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June 2017 Giveaway

Barry’s Guide to Recording Guitars – Making a Room Sound Bigger

In the 07/02/04 edition of inSync we talked about how to make a live reverb chamber to add spice to your guitar recording. In this installment, we’re going to continue along those lines and discuss a means of not just adding room size, but increasing the size of the room sound without moving into a larger space.

To increase the size of the room, the trick is to place the cabinet at one end of the room facing the opposite wall and place the mic a few feet away. However, instead of facing the mic at the cabinet, point it away from the amp, towards the opposite wall as well. Use a mic that has a cardioid or supercardioid pattern. If you recall from last time, cardioid mics reject sound coming from behind them, which is desirable, since the reflected sound is what we want. The mic rejects the direct sound coming from the amp, but “hears” the reflected sound coming off the wall. This increases the delay of the initial refection and makes the room sound larger. Experiment with mic placement in order to overcome the effects of comb filtering as well as room size.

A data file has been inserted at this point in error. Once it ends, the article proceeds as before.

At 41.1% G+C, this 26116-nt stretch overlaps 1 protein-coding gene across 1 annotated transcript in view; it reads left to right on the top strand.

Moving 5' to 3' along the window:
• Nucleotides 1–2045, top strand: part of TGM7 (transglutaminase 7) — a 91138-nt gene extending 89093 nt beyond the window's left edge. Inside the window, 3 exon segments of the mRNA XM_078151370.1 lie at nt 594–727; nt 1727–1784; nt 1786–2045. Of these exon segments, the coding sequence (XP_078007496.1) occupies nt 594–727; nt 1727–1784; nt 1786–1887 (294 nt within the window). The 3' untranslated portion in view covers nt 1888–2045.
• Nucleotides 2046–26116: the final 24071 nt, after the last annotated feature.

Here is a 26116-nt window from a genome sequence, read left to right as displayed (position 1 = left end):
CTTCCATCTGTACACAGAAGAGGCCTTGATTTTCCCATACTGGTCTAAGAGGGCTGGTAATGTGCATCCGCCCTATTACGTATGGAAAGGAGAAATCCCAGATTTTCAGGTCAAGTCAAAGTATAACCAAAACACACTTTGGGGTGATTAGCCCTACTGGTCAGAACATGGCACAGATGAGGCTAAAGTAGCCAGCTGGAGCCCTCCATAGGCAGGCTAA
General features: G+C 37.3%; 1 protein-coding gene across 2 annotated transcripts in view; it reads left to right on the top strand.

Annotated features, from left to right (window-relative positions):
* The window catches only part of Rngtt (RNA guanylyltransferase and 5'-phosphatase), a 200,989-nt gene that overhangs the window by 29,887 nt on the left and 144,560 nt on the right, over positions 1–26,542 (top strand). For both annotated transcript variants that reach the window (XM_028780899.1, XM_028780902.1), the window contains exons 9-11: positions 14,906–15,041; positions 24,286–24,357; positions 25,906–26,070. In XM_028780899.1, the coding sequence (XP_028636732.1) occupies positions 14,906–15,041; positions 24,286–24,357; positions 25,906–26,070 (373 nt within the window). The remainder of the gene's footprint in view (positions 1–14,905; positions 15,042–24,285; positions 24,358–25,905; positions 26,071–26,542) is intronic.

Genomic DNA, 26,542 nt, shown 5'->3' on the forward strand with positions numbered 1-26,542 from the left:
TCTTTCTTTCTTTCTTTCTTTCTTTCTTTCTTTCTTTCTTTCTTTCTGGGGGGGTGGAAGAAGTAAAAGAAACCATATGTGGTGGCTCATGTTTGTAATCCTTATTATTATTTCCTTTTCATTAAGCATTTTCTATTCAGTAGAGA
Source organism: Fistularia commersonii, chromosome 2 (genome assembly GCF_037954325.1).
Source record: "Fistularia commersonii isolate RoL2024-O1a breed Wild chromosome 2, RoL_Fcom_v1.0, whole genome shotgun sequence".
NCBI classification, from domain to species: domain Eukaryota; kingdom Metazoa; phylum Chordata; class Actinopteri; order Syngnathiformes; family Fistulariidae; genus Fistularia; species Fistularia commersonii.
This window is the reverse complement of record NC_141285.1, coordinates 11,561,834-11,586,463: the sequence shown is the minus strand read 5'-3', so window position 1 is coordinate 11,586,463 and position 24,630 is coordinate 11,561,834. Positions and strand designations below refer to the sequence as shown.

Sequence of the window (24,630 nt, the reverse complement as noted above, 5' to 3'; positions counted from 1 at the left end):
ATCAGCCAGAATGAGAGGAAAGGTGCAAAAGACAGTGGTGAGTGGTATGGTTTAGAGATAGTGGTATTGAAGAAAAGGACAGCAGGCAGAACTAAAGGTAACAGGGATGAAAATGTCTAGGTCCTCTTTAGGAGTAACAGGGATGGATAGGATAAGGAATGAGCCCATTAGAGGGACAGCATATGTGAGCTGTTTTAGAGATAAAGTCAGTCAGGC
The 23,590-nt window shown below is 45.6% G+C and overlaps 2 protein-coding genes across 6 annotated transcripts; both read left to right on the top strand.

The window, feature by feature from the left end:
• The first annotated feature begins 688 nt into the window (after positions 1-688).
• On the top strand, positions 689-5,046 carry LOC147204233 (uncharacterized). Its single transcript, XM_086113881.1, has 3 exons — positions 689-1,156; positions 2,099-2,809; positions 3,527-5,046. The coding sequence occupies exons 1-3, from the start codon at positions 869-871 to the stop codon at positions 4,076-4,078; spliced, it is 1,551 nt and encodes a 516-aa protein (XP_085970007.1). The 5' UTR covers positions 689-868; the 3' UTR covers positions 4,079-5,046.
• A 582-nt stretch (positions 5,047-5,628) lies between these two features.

It is optimal for mixing purposes to record the room mic (or mics) on to separate tracks. This enables you to choose the right blend of direct and reflected sound during the final mix. If you don’t have the extra tracks to spare, and must print the close mic and the room mic(s) together, then remember to be conservative with the amount of room sound that you include. Recall from earlier guitar-recording tech tips that too much reverb can cause a guitar track to sound too distant in the mix. This is also true if you include too much room sound. Besides, you can always add a little reverb from an effects processor if the guitar sound needs a little more depth. The reverse is not so easy.

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